Since the arrival of the first organ in 1741, many instruments have led sacred music in the historic spaces of Trinity Church Wall Street. In 2017, a reconstructed organ built by the Noack Organ Company was installed at St. Paul’s Chapel. This instrument plays a vital role both in worship and in concert.
Now, two new pipe organs are being built for Trinity Church. The nave will house an organ constructed by Glatter-Götz Orgelbau with Manuel Rosales as tonal designer, to be completed in 2023. Trinity Church’s Chapel of All Saints will receive a new instrument by Richards, Fowkes & Co in 2022.
Ever wonder where these organs come from or how they work? Read on!
Trinity Church, designed by Richard Upjohn in 1846, has a storied history of pipe organs, from the great 1846 Henry Erben, designed by Edward Hodges, to its various changes by Roosevelt, Odell, and Hook-Hastings. A chancel organ by Hall & Labaugh was added in 1864 to support a choir of men and boys, which was introduced that year. When the chancel was renovated in 1901, a new instrument from Hook-Hastings replaced the Hall & Labaugh.
All of Trinity’s twentieth-century pipe organs came from the houses of Skinner and Aeolian-Skinner. The 1923 organ, Opus 408, was the first time all organ forces were controlled by electric action from a single chancel console. Iterations of this instrument, and its Aeolian-Skinner replacement in 1970, eventually resulted in twin consoles, gallery and chancel. This organ was removed in 2003, and in 2017 was re-manufactured by Casavant Frères for the United Methodist Church in Johns Creek, a suburb of Atlanta. Musical leadership from 2003 until 2017 was provided by an experimental digital instrument, Opus 1, from Marshall & Ogletree of Needham, Massachusetts, and comprised of twin audio setups, chancel and nave, with consoles in both locations.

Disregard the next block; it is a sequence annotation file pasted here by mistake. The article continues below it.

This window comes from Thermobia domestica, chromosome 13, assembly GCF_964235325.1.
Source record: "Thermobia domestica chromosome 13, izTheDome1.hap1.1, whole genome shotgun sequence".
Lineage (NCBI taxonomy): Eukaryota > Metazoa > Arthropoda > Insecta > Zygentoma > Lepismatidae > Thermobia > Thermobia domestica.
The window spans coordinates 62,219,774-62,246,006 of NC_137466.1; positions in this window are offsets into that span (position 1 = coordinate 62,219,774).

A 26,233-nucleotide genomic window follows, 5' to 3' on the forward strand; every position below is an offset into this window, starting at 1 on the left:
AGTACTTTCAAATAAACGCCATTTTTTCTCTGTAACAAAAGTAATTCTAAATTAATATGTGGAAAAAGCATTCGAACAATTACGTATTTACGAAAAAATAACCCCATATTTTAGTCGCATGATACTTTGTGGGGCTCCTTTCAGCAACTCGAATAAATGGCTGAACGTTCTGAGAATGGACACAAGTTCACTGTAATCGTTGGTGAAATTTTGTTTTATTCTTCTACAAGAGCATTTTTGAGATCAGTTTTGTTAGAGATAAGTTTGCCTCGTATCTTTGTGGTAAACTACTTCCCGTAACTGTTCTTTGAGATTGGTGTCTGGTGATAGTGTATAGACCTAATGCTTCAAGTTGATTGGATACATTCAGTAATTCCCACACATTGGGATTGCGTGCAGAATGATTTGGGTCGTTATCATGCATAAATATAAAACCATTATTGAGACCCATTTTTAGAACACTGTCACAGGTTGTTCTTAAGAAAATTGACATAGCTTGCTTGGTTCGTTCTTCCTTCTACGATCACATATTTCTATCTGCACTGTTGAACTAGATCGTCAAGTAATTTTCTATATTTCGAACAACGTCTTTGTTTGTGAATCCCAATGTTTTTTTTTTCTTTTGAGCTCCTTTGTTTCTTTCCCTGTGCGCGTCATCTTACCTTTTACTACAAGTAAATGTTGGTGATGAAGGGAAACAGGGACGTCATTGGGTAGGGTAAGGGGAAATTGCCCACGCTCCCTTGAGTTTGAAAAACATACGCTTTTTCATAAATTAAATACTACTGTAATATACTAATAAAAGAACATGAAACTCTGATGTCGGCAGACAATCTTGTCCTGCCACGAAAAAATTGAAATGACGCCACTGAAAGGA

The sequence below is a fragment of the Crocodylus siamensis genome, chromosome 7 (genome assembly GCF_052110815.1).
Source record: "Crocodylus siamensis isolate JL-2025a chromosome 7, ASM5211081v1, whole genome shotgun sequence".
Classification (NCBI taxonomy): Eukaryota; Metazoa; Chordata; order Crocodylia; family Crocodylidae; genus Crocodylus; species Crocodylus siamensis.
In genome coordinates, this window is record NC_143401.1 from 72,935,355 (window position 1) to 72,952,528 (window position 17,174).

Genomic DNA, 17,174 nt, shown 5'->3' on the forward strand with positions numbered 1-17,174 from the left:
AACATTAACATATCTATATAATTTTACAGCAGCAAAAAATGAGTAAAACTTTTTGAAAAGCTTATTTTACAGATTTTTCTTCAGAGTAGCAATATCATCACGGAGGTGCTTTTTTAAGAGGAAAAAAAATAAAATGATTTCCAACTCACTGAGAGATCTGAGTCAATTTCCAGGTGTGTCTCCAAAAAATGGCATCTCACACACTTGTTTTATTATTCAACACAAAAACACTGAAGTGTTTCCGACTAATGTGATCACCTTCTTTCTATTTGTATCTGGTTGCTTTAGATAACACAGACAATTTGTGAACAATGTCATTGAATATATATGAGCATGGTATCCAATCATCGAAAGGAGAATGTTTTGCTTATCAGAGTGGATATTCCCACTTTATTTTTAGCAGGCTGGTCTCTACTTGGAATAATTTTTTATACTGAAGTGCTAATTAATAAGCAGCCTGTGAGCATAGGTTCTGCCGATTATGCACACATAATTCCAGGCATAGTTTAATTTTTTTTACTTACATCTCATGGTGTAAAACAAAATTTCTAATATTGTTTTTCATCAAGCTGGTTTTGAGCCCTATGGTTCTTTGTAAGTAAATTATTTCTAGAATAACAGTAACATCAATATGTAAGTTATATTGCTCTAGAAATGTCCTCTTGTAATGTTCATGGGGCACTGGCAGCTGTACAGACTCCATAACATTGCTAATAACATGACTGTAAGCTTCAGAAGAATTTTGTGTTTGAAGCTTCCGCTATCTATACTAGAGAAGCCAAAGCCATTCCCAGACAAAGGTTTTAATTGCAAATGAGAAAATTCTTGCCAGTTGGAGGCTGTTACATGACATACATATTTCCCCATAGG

In 2015, Glatter-Götz Orgelbau of Pfullendorf, Germany, with Manuel Rosales as tonal designer, were engaged to envision a new instrument for Trinity Church. The new organ is conceived along the lines of its predecessors, a united instrument of 113 independent stops between chancel and gallery sections. The chancel has 28 stops across Great, Swell, Positiv, Solo, and Pedal. The gallery’s 85 stops are apportioned among Great, Swell, Choir, Rückpositiv, Solo, and Pedal.
The organ’s appearance will undergo subtle changes. In the chancel, the side portions of both cases have been rearranged to house pipes in traditional practice. On the south (left) side, a new four-stop Positiv will contain an eight-foot Principal in façade, with a flute chorus within. Opposite, the Great’s Diapason and Octave will live in the case, with the remainder of this department enclosed in the Swell. The doubly enclosed Solo will contain a chorus of powerful trumpets alongside ethereal voices.